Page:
Burn permits required May 1

The California Department of Forestry and Fire Protection Lassen-Modoc Unit announces it will require dooryard burning permits for residential burning within Lassen, Modoc and Plumas counties effective Friday, May 1.

Burn permits are now available online at burnpermit.fire.ca.gov. If you don’t have access to the Internet, you can obtain a permit from any Cal Fire station.

Cal Fire burn permits are only for residents who live within the State Responsibility Area or where Cal Fire has jurisdictional authority. For information and permits required outside the SRA/Cal Fire jurisdiction, contact your local city or county fire authority.

Burning permits are required from May 1 to midnight June 30 for all residential burning on State Responsibility Area lands.

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Burning can only be done on permissive burn days. To find out if it is a permissive burn day, contact your local Air Pollution Control District:

  • Lassen County – 257-2876 or 257-BURN.
  • Modoc County – 233-3436.
  • Plumas County – Portola,832-4528, Quincy, 283-3602, Greenville, 284-6520 and Chester, 258-2588.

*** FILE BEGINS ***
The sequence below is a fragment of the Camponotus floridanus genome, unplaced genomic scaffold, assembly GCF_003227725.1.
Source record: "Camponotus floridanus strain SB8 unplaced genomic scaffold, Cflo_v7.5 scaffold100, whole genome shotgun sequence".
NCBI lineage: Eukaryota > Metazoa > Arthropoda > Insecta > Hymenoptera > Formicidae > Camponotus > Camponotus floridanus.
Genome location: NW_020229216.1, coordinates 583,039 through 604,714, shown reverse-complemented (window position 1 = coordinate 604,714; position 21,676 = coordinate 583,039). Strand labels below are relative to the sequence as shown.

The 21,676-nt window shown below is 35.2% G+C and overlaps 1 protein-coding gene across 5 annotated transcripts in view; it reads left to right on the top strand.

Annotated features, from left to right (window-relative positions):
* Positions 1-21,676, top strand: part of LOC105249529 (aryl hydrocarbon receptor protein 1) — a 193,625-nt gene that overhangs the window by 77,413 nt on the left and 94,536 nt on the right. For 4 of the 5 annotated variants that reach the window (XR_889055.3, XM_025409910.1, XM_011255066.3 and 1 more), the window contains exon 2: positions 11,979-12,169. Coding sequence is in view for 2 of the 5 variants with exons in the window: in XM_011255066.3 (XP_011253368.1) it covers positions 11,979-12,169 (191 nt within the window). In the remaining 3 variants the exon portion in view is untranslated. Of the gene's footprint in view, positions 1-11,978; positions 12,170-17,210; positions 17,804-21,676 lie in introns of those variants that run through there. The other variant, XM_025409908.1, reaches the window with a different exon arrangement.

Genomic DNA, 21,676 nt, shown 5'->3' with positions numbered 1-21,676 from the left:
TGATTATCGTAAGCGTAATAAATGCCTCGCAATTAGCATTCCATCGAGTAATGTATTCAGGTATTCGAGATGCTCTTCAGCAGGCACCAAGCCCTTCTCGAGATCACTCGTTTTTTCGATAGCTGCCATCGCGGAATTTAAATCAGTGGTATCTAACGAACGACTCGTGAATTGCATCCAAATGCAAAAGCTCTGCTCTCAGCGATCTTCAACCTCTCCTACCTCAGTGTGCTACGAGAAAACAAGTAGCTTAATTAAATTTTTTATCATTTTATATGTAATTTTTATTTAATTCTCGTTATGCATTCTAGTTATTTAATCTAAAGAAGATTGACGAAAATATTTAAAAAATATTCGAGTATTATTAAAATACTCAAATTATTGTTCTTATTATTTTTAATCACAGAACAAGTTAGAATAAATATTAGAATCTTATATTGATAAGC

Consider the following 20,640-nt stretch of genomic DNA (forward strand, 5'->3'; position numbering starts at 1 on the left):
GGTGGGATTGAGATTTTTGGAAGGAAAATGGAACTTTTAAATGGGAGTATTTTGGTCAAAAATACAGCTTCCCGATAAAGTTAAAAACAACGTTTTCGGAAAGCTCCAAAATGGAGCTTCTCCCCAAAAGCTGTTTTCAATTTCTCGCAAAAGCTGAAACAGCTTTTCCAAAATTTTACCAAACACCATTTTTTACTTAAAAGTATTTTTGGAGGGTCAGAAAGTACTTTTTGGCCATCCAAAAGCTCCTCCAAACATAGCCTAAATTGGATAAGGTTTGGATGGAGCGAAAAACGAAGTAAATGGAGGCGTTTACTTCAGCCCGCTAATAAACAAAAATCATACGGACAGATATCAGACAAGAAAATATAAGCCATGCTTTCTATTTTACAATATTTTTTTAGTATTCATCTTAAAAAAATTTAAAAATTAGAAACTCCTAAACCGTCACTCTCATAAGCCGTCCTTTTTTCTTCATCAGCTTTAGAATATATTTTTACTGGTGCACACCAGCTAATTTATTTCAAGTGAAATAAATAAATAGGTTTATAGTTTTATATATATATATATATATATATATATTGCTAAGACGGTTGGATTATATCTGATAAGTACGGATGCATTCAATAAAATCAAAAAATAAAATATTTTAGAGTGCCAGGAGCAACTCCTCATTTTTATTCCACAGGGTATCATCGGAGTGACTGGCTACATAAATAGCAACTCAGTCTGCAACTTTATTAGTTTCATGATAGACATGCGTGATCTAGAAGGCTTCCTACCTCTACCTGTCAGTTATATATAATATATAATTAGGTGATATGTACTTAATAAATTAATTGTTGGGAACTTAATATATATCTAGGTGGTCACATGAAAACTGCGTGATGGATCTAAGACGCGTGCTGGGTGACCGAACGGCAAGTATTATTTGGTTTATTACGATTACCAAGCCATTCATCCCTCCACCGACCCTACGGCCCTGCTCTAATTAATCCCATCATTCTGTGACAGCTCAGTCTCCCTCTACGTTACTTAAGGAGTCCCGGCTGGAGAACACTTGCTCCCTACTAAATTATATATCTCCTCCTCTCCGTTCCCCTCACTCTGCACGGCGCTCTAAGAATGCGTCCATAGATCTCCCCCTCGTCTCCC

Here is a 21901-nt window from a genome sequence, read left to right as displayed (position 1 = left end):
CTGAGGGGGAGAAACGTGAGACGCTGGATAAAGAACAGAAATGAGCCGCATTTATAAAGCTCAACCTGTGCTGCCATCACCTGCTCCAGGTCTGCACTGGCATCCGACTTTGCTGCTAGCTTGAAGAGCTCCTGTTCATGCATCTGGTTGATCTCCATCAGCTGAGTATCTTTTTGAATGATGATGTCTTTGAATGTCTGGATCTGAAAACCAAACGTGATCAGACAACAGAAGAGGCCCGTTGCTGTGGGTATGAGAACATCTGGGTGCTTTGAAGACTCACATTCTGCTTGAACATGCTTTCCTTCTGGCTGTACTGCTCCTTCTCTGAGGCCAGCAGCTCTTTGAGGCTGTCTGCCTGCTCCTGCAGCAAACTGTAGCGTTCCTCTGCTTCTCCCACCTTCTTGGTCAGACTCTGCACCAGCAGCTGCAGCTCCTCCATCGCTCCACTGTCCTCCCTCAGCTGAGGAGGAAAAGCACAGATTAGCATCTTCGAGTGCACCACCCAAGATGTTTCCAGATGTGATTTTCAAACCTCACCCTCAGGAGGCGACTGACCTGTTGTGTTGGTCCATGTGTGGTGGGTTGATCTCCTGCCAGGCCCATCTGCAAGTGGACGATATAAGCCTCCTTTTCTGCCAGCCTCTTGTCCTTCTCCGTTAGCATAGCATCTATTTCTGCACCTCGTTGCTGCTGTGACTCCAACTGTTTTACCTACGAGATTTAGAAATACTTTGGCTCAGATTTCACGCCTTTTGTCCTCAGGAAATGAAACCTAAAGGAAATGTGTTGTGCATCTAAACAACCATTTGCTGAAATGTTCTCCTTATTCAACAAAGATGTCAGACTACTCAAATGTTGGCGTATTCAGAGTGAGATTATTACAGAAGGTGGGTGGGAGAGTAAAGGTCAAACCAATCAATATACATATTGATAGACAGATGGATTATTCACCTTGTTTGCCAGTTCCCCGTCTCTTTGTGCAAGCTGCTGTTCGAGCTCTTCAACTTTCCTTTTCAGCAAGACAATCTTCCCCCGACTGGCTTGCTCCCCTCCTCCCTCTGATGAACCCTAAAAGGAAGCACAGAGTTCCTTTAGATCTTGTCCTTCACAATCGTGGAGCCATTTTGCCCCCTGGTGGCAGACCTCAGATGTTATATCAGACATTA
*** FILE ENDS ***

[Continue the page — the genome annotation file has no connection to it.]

The unit chief will implement a burn ban when weather conditions warrant, but no later than June 30.

Only natural vegetative material such as leaves, pine needles and tree trimmings may be burned. Household garbage may not be burned. Do not burn on windy days. You cannot burn in a burn barrel unless you have received authorization from your APCD. Burning can only be done during permissive times.

Burn hours for Lassen, Modoc and Plumas counties are May 1 through June 30, open hours.

You must have a signed permit in your possession while you are burning and you are responsible for always maintaining control of your fire.

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Possession of a permit does not protect you if your burn escapes. You are still liable for any suppression costs. If a burn escapes your control, you should seek help immediately. Wildfires can spread very quickly. A fast response from the fire department can reduce suppression cost considerably. Remember, you may be billed for suppression costs, so the sooner you seek help the better the outcome may be.

Simple common sense can greatly reduce the chance of an escape. If you don’t feel it’s safe to conduct a burn, then don’t.

Changing conditions may necessitate an early burn suspension. Keep informed about burn restrictions by following us on Facebook and Twitter.